On the retracts, I've seen several retract options for the Long EZ but there's one that stands out. It was built exactly like the Velocity retract system but for a Long EZ and was around 4500.00. The reason I liked this was it didn't attach to the SPAR which eliminates landing loads to a critical part. I found it last year and have searched recently but can't find it. They may have been discontinued. If anyone finds it please let me know.

 

On the rollover structure: I did read the newsletter put out by RAF, and like what they have designed, but I feel a steel structure would be simpler and as safe as the RAF design. There's a good example here http://www.ez.org/feature/F0411-1/F0411-1.htm with Wayne Blackner's beautiful Long EZ. He has many options I would like to attempt.

 

Radioflyer - Nick has a great website and I have read much of his material and the COZY GIRRLS site as well. I like their building techniques and will follow much of their examples, including the Low Vac method of vacuum bagging. I understand how this technique can save as much as 20% of the epoxy weight of an aircraft. I know weight is the key to an outstanding aircraft performance. I intend to build as light as possible.

 

On building wider - Because of my size I'm a big advocate of widening and stretching the Long EZ that many have already done. I have a friend that is currently building his long EZ 4" wider at the pilot's seat and 2" wider at the passenger's seat. He's also stretching it 6" longer between the two seats. I like this idea and am seriously considering doing the same.

 

LIMO EZ - As usual, you hit the nail on the head. Do you know if or when the Stagger EZ will put out a set of plans? I like the design as well; it incorporates much of what we are trying to design here. I would like to start with the Long EZ to develop proficiency and when the time is right sell it to one of my sons and build either a Stagger EZ or Velocity.

 

These comments are what I'm looking for and I'll have everyone to thank for what I hope will make the Perfect LONG EZ.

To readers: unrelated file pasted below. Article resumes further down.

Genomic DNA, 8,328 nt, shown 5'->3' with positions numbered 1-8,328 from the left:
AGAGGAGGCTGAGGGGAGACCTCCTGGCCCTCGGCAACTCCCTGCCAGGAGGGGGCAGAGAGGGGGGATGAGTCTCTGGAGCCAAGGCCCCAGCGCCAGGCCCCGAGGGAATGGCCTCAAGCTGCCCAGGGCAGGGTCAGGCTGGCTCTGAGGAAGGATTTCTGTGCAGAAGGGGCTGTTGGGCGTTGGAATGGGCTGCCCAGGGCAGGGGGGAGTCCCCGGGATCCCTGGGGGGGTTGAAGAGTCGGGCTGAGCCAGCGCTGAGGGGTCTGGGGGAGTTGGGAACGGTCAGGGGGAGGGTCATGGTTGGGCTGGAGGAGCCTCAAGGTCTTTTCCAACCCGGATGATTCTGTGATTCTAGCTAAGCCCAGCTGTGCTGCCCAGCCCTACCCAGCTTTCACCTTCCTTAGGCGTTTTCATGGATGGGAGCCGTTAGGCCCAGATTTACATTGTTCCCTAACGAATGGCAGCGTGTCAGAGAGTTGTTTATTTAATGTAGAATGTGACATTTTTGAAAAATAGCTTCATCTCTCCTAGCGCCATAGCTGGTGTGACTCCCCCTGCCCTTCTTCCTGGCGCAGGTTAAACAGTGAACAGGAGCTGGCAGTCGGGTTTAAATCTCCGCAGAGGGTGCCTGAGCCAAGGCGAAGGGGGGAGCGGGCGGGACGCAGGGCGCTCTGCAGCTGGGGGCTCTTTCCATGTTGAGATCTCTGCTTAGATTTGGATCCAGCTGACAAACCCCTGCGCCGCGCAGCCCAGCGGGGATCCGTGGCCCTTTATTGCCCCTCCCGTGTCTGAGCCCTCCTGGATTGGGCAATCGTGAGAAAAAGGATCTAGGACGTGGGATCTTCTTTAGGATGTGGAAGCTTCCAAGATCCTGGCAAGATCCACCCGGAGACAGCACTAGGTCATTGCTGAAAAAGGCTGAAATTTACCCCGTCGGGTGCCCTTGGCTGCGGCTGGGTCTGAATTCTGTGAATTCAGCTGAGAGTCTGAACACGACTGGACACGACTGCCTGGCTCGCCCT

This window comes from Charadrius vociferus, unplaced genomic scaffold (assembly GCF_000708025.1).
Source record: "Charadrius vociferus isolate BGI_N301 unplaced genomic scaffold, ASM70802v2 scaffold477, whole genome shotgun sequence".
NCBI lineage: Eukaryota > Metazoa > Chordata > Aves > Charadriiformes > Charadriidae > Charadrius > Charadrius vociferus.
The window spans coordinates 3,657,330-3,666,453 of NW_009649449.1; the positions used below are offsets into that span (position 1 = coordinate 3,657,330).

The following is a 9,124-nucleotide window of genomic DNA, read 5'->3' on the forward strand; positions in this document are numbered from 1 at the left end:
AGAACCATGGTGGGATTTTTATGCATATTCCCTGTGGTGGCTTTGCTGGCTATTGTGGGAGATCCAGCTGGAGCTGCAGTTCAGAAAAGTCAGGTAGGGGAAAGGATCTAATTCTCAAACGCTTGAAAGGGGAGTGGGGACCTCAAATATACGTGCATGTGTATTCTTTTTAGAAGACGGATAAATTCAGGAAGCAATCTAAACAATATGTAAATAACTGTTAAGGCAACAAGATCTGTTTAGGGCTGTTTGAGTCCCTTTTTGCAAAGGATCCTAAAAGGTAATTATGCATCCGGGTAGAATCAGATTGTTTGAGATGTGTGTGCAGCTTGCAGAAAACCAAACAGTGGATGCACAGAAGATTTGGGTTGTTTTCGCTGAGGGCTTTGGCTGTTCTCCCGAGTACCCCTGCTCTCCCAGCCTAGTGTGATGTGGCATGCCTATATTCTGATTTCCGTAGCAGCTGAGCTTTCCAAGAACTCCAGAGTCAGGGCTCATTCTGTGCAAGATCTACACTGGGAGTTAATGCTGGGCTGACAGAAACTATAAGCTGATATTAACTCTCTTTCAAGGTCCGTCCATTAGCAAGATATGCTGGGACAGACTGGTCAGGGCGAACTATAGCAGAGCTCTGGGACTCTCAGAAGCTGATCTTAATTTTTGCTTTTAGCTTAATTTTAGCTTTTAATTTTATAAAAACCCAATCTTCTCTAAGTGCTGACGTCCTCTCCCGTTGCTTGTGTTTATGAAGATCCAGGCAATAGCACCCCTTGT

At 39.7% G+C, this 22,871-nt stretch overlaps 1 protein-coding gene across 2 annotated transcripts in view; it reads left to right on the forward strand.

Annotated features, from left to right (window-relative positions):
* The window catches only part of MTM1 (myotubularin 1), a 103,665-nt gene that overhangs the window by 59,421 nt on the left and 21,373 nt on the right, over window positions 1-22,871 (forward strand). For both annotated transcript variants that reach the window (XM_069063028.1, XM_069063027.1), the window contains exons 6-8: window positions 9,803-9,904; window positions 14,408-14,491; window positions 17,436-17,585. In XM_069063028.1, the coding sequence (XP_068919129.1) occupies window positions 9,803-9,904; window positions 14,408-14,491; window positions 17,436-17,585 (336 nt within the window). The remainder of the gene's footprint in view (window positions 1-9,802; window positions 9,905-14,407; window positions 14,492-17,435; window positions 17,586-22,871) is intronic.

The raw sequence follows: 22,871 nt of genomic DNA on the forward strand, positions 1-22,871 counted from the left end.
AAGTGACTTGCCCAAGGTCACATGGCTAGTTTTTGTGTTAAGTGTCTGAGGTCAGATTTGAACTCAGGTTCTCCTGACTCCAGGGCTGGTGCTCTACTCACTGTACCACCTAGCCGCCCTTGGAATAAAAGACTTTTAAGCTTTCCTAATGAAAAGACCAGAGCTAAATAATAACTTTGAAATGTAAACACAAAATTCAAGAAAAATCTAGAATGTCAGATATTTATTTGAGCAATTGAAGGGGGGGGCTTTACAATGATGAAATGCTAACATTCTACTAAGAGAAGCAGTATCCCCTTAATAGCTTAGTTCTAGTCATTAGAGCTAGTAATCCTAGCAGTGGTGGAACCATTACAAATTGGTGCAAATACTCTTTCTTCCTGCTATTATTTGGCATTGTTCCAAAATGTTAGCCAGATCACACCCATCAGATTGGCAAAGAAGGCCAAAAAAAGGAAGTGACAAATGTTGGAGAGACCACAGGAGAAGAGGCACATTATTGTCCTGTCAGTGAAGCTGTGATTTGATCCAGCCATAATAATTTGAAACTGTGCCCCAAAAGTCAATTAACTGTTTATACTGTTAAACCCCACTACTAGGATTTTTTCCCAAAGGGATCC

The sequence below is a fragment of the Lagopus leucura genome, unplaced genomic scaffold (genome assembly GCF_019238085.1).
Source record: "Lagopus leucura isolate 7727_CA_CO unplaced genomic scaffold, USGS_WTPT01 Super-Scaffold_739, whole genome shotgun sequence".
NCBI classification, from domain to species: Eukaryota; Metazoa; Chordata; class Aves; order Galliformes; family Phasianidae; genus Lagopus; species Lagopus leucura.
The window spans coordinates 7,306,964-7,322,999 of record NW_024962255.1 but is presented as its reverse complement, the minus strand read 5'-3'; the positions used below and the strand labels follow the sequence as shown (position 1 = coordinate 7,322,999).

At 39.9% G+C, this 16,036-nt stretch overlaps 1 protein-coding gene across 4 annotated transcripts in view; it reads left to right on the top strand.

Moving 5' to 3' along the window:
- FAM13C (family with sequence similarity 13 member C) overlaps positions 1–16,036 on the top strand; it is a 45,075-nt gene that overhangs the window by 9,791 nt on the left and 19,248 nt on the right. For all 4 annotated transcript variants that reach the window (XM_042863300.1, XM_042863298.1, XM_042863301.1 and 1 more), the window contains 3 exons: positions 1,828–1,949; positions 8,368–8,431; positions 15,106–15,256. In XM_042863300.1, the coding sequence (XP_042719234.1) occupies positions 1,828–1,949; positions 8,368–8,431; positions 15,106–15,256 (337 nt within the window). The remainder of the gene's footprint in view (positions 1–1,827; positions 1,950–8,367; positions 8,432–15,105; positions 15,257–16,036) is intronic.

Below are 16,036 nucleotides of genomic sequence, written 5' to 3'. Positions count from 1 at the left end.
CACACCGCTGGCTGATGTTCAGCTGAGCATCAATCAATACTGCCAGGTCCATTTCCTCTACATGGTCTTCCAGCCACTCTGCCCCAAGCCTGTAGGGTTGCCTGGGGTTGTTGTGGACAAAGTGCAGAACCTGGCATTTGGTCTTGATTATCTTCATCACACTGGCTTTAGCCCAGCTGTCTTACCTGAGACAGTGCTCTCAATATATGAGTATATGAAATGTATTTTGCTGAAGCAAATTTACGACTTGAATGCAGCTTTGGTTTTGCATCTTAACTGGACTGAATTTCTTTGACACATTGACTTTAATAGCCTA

Thanks again. Ed

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All of the Stagger EZ efforts I know of two were a result of the indidvidual doing the engineering probably starting with a set of Long EZ plans or even Cozy plans. You might try to write Steve Wright and ask him particulars about the build. The fuselage was built with molds. You don't have to do it the exact way so long as you arive at the same destination.

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Ed,

 

Waynes plane is a work of art, I can only dream of building a plane that nice! His roll over looks like it would work really well.

 

On the engine choice, I'm a big fan of auto conversions and engine experimenting. However I am not brave enough to experiment with them on Canard types, the landing speeds & lengths are just too high and off field landings are a big no-no. While the Lycomings have their problems at least they are known problems. The modes of failure for these engines are well understood and a proper maintenance and inspection schedule (oil analysis, 100 hr inspections, etc...) can prevent most in-flight stoppage. With conversions, most all of them are one-off installs and knowing what to look for or what to types of failures to expect is part of the problem. Eventually I plan to build a plane with a lower landing speed and a 400 foot or less landing distance to experiment with auto engines on.

 

The 320 is a popular engine and a well built 320 can generate 160+ HP. Ours is getting the 200 HP 360 which is just a bit heavier than the 320. We are hoping for a very good climb rate.

--Scott

 

LongEZ #159

Finishing & Engine install

Blogged at: http://www.briansplane.com

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Scott,

 

Thanks for the help. I've not committed to an engine yet but will keep your advise in mind. I like the 320 and feel it's a good engine but I'll be flying over mountainous and wooded terrain through two states on a regular basis for work. Picking the correct engine is critical.

 

I have a background in mechanics and understand the ROTARY's reliability and performance, I currently feel it's safer than the 320. The only concern I have is the canard cooling system. I haven't been able to find anyone that is currently running a rotary in a LEZ. The the reason may be the LEZ has a smaller cowling and would limit the radiator configuration needed to properly cool the engine. I have a friend that submitted a two stage radiator system to Paul Lamar that may work in the LEZ. If this fails, I'll definitely install a 320. The subject then changes to how to eliminate known stoppages of the 320 and what is the best engine modifications.